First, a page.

After being shown the Pinewood Creature Shop (production all-but over at this point), Alec, Tom and myself sat around yakking fanboy stuff and discussing the difficult shoot. They said they hadn’t seen “Predator 2” at that juncture, but had heard about Danny Glover seeing the Alien skull cameo in the Predator trophy room scene at the movie’s end. Alec knew I was a struggling writer (developing sci-fi material for the short-lived Paramount UK at the time) and asked what I was working on. Tom arched an eyebrow (neither were aware of the Dark Horse comic) when I said I’d just started writing “Alien vs Predator” as a spec script. “Man, I can’t see how that would happen!” remarked Alec; amusing in retrospect given Amalgamated Dynamics ended up doing outstanding work on both of the “Alien vs Predator” spinoffs.
I finished my “Alien vs Predator” draft late September 1991. It was literally only written as a “get attention” sample, in the hope I’d maybe get a rewrite on some other movie off the back of it. My then-agent (Steve Kenis, the head of the William Morris agency in London) was friendly with producer Larry Gordon, who had a deal with Fox. Steve was coincidentally flying over to the States for meetings. Steve met Larry. They talked. I remember sitting heavily down on the stairs when Steve phoned me from L.A. to tell me Larry bought the script the same day. And then round-after-tortured-round of additional producer in-fighting killed the project dead on that go-around during the next year. (I was told later there was even serious talk about tweaking the project to make it a Schwarzenegger vehicle: Arnie was briefly attached to the pre-Stallone version of “Judge Dredd” I worked on for Tony Scott, so I can only imagine how that would have gone. More recently, the Strause Brothers in interview at the time of their “Requiem” sequel admitted they’d toyed with attempting my more-expensive outer-space,more sci-fi script, but went instead for the different Earthbound story you saw on the screen in 2007.)
Larry Gordon would later tell me “Alien vs Predator” had only been discussed for the first time at Fox literally days before Steve gave him the script in September 1991, which is why I was in the right place at the right time to make my first sale. Maybe they were in a panic about “Alien 3”…I have no idea. And so when I hear Sigourney Weaver recounting her killing off Ripley in “Alien 3” because she’d heard Fox were talking about doing “Alien vs Predator”, despite the fact our project was first spoken about and initiated well over a year (not even counting Vincent Ward’s involvement!) after her movie had gone into active production, I really have to roll my eyes at her claims.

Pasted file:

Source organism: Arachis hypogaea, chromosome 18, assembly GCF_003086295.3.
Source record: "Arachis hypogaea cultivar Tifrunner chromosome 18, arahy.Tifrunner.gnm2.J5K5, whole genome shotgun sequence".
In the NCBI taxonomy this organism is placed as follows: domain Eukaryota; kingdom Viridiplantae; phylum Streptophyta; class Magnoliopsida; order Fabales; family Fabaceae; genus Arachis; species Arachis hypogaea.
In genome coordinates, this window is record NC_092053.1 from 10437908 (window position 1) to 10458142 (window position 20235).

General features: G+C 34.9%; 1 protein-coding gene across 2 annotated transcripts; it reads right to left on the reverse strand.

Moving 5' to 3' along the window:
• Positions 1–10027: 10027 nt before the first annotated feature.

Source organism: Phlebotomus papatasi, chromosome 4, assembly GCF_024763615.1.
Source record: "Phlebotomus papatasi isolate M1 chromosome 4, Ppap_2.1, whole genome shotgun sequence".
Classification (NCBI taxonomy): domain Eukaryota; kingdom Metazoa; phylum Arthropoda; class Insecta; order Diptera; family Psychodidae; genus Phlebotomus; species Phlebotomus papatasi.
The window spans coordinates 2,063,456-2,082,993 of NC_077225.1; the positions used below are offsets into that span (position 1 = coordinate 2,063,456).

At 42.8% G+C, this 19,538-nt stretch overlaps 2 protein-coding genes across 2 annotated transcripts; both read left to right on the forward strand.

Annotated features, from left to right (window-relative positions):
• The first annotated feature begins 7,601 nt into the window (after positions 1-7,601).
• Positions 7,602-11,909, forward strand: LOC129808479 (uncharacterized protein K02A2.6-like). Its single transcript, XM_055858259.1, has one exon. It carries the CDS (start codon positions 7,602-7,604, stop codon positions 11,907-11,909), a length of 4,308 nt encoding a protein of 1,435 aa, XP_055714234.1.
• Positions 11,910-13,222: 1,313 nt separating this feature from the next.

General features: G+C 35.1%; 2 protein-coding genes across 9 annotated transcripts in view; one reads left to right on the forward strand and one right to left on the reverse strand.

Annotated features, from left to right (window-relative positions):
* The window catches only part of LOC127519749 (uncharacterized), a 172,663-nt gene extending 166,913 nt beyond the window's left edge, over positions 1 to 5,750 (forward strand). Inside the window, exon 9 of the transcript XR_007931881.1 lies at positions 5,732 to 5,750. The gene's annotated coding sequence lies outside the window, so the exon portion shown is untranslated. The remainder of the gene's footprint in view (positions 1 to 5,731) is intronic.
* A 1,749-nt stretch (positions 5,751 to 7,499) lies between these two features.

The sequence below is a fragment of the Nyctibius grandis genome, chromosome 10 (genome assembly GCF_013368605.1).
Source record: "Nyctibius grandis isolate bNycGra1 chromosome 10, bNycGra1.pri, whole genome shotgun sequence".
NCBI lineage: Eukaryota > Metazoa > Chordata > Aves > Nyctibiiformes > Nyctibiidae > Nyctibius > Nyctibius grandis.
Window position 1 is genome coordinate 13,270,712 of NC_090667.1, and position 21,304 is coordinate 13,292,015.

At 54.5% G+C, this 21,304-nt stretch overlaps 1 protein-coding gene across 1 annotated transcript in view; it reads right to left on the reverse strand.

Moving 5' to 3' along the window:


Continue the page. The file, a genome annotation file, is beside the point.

I love “Alien 3”. Well; I didn’t on its theatrical release, but I find the recent extended DVD recut even more watchable than “Aliens”. I’ll also be honest that I’m less-than-wild about the two “Alien vs Predator” movies (particularly “Requiem”, about which less said the better) But I do wish Sigourney Weaver would stop beating on “Alien vs Predator” as her pet piñata in “ruining” the “Alien” franchise, and acknowledge that two standalone “Alien” movies she was actively involved with unfortunately managed that first, all on their own.
I don’t even know if Sigourney Weaver has read the “Alien vs Predator” draft I wrote. She’s never said she has. But, I was a fan obsessive of the “Alien” franchise, Sigourney. Big time. Particularly Ridley’s original, which is still unmatched. And “Alien vs Predator” — as a concept — is still killer, full of potential. Even its critically maligned first cinematic outing made $172,544,654 worldwide, compared to $159,814,498 for “Alien 3” and $161,376,068 for “Resurrection”. Hardly a financial “fail” there, Sigourney.
There’s a terrific “Alien vs Predator” movie still to be made by someone. It just hasn’t happened yet.
Weaver’s comments clearly hit a nerve with Briggs, especially since she’s been dogging the latter Alien films for years. And if Weaver is allowed a platform to shit on the work of others, well, they deserve a chance to respond. No?
What say you?